Great Aunt Zona, Who Lives in Arizona
Sun-sweat drips from the crevices between her french toast stick fingers, and mingles with condensation coating the fruity drink resting blithely in her palm, outstretched like a Grecian waitress’s holding a marble tray. A breeze tumbles over the desert oasis and cools newly-formed glass confetti vulcanized by a Pepto-Bismol stream. It splattered the patio put in last fall. Zona rises, surveying a meticulously maintained yard-scape through an old Mod’s sunglasses and sighs.
“Oh, these glasses get so much like slippery fish in August, and Bob’s not trimmed the grass.”
Now unfazed, Zona drifted inside their ranch-style home thinking she’d find Bob, but was quickly diverted by a cranial pang and found herself padding down the central corridor towards a medicine closet in hopes of relief. As she slid the door open, a soft flurry of gaudily colored winter scarves, hats, and ski socks tumbled from an overstocked heap. Always intended as Christmas gifts for Eastern seaboard relatives, she’d carried on crocheting, forgetting to maintain a reasonable turnover of her labor’s fruit.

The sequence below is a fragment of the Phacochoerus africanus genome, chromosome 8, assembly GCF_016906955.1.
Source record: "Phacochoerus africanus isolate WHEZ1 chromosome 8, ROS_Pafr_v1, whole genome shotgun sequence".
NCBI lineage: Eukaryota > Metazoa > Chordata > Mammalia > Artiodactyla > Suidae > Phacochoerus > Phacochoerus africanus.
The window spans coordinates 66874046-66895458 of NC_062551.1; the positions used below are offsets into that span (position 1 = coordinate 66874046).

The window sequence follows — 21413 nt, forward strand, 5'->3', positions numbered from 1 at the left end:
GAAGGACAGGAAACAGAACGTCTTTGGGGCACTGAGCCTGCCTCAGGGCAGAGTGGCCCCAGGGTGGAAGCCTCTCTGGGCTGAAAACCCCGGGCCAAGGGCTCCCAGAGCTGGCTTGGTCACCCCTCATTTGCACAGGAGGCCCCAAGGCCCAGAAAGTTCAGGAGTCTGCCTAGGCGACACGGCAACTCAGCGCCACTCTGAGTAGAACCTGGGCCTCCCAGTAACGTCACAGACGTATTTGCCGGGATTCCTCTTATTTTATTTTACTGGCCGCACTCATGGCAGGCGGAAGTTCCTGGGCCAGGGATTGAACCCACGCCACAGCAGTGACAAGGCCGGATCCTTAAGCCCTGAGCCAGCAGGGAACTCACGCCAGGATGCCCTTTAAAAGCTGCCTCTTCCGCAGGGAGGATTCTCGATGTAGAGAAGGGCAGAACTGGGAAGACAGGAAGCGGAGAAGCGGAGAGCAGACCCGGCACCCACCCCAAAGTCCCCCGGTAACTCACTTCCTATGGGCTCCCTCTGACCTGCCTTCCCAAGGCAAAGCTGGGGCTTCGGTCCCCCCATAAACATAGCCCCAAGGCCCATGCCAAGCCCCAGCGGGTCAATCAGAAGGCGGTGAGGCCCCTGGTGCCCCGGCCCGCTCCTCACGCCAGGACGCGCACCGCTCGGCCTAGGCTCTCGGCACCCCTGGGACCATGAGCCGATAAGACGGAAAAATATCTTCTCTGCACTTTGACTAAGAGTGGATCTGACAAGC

And certainly, she had no use for such things, as she was perennially in the sun, and Bob had died five years ago.
—By Macie M., 19 years old, Pittsburgh, PA